“That’s a lovely shade of hangover you’ve got going on there,” Andrew says, walking through the door of the run-down pizza shop, clearly amused that I am a pathetic mess at four in the afternoon. I don’t even bother trying to tell him that I’m not hungover. Instead, I push away the empty water bottles, trying to ignore how sick to my stomach I feel after drinking more than seven bottles. Andrew saunters over to my booth, making sure to straighten his Boy Scout uniform like a pretentious ass.
“Aren’t you just the sweetest Boy Scout? Are you here to make me feel worse about myself?” I ask, sweetly.
“I’m an Eagle Scout now, thank you very much.”
“Does that mean you start to do useful things now? Like selling cookies?” I ask, sweetly. He shoots me a very annoyed look and leans forward to flick my forehead. “Why don’t you sell cookies?” I whine.
Andrew answers rather pompously, “Because the Girl Scouts have a monopoly on cookies, and since they’re kind of a joke to us, we let them have their little famous thing.”
“Excuse you, I was in the Girl Scouts for several years.”
“I rest my case.”
“Why am I here?” I ask, impatiently, leaning back in my seat after catching a glimpse of my reflection in the giant mirror on the wall. Gross.
“Not to die due to overhydration, that’s for sure,” he tells me, staring pointedly at my collection of water bottles.
“Are you going to lecture me for being healthy?” I defend.
“You haven’t eaten in a week, dumbass,” he states, bluntly.
I snap back at him, “Yeah, and I lost, like, ten pounds, so bite me.”
“I’m sorry about what I said last night.”
“I’m leaving,” I say, getting up to pay the new kid at the counter for my outrageous water bottle bill.
Andrew reaches over, grabs my wrist, and pulls me back into my seat. I’m pretty sure he didn’t use any force at all, but it was enough for me to fall back into my seat with no resistance. I’m actually surprised I had the strength to walk to the restaurant today.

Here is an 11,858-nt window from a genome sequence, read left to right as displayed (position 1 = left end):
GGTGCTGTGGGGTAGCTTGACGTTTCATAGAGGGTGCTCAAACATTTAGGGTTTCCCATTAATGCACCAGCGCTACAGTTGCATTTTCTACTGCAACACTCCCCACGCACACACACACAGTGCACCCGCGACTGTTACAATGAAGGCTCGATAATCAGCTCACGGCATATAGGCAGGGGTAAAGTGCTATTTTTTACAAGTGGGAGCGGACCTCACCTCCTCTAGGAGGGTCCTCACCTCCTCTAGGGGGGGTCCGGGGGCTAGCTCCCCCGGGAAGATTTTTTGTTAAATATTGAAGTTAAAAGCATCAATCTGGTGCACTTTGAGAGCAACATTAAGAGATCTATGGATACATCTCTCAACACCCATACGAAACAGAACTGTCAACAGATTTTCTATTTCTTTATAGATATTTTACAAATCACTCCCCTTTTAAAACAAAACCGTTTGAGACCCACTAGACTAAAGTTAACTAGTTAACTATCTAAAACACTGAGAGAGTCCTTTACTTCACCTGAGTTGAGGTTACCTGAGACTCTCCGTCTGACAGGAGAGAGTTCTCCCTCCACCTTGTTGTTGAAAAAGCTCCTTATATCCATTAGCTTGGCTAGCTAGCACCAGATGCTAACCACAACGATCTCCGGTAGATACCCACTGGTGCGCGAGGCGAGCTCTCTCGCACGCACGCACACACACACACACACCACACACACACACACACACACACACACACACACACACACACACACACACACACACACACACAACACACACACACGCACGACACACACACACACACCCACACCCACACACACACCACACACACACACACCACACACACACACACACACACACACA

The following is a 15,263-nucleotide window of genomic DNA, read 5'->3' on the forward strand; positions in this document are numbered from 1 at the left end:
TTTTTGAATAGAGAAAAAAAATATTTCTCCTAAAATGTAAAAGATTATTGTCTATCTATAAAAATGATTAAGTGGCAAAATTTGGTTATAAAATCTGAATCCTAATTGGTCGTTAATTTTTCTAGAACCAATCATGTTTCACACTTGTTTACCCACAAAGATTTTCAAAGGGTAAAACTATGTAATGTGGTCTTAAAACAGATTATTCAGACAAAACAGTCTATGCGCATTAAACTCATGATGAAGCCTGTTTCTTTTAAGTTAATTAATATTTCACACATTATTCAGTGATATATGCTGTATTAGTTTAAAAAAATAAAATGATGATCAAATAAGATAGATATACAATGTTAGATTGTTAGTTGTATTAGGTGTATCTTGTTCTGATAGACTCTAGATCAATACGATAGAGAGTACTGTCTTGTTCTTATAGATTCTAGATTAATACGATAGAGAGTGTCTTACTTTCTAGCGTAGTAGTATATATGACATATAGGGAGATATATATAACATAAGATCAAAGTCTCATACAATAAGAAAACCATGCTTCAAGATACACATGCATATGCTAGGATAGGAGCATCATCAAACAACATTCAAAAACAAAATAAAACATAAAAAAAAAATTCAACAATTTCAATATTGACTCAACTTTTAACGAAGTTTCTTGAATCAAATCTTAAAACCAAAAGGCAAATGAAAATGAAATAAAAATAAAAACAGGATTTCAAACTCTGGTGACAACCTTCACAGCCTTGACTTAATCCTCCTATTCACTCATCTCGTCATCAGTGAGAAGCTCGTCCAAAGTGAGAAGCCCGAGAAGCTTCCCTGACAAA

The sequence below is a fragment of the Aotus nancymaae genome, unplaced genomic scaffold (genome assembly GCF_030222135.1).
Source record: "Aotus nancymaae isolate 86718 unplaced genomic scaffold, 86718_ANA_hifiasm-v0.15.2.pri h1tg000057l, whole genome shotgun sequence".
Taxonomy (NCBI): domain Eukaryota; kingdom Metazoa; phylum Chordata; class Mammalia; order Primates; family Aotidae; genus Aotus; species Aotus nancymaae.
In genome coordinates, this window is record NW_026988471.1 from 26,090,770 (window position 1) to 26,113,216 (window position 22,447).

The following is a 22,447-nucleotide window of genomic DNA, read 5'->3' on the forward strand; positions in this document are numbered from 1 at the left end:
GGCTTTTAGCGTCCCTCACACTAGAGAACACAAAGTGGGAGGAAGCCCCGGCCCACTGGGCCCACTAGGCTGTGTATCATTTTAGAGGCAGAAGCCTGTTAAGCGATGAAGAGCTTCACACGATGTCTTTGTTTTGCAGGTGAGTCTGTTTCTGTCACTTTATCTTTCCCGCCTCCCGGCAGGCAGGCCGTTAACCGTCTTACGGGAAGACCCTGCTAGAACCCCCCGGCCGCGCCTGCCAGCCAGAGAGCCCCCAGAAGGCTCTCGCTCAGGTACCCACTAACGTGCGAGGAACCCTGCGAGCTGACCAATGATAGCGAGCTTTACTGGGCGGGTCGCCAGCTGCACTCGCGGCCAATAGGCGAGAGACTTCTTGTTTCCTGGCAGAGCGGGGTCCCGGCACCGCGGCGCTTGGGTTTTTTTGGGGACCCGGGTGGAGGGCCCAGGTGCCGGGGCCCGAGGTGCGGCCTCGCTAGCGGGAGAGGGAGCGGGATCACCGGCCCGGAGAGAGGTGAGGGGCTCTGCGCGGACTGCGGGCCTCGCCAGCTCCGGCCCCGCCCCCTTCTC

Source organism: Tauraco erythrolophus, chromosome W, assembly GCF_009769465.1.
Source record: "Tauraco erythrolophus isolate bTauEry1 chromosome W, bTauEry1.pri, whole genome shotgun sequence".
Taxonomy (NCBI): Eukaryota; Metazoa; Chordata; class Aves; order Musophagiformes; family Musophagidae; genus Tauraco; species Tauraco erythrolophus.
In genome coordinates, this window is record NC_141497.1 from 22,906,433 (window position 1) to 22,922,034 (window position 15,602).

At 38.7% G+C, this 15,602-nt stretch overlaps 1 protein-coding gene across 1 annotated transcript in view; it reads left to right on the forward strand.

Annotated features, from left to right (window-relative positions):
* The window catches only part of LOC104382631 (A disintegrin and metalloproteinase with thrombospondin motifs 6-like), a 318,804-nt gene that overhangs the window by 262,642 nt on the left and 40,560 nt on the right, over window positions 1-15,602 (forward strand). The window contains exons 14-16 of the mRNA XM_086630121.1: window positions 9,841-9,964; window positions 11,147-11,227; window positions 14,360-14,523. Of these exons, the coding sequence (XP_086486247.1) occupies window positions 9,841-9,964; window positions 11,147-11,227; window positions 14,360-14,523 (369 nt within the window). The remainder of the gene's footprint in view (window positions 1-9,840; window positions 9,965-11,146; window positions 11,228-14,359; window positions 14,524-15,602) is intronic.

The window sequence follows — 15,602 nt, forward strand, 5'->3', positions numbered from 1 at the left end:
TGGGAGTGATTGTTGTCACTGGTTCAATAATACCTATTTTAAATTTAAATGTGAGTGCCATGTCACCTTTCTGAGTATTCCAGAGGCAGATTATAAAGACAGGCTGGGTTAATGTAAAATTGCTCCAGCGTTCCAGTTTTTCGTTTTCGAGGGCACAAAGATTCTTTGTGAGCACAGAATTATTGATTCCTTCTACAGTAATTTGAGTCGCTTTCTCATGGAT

“Wow, look how healthy you are,” Andrew deadpans.
“Wow, look how judgmental you are,” I mock, ripping my wrist away from his grasp. Can you tell I’m just a little cranky?
“You’re being ridiculous,” he tells me. “You are not fat.”
“Well, that’s such a revelation. That changes everything. You’re so right. Why didn’t I see this before?”
He exasperatedly sighs and leans back in his booth. “Jen, you have to know that this has gone too far.”
“I have no idea what you’re talking about,” I lie, trying to avoid his worried gaze.
“Only a little bit,” I say.
“I am going to get really sappy if you don’t listen to me,” he threatens. I know it doesn’t sound like a real threat, but if he gets all mushy and emotional, I’ll kill him.
“Why are you trying to force me to stay fat?” I ask him. “You’re thin and cute: why do I have to suffer?”
“There are healthier and less stupid ways to lose weight, you know.”
I scoff and point out, “When people see some fat person running, they judge them.”
He dismisses this immediately, saying, “That does not happen.” I give him a knowing look before he admits, “Okay, so maybe they do. But it probably won’t happen if you’re running with someone wearing a corset and fishnet stockings.”
“You scared the shit outta me last night. I would,” he insists.
He kept asking me what I was on and I was too embarrassed to say it was a combination of weight loss pills and Zoloft, so I let him think I was drunk. What was he even doing at my house? What idiot invited him? Did I invite him? I probably invited him.
“What’s wrong?” he asked, probably ten times. I’m fat, that’s what’s wrong. Did he ever shut up?
“You’re such an idiot!” he berated. “Why am I even friends with you?”
I don’t blame him for anything. I knew he was just frustrated and worried about me, but I’m stubborn and annoying, and I will refuse to admit when I’m wrong. I mean, I literally passed out from dizziness and fatigue, and I still insisted that I was fine. I yelled at him that I was going to carve the fat off my body, and I still maintained that I was fine.
That night is a little hazy, partly because I try to forget about it and partly because the world spun so much. I’m still dizzy almost three years later. I know I threw some pretty nasty insults at Andrew. And I know this because I’m an asshole. I was amazed he didn’t ditch me after my embarrassing breakdown, especially since I have never been able to hold onto a friend for longer than a school year. The fact that he stuck around made me more inclined to quit being such a brat.
“Would you wear the lacy corset?” I ask, still not convinced that he would do it.
“Duh. Have you seen how sexy I look in that one?”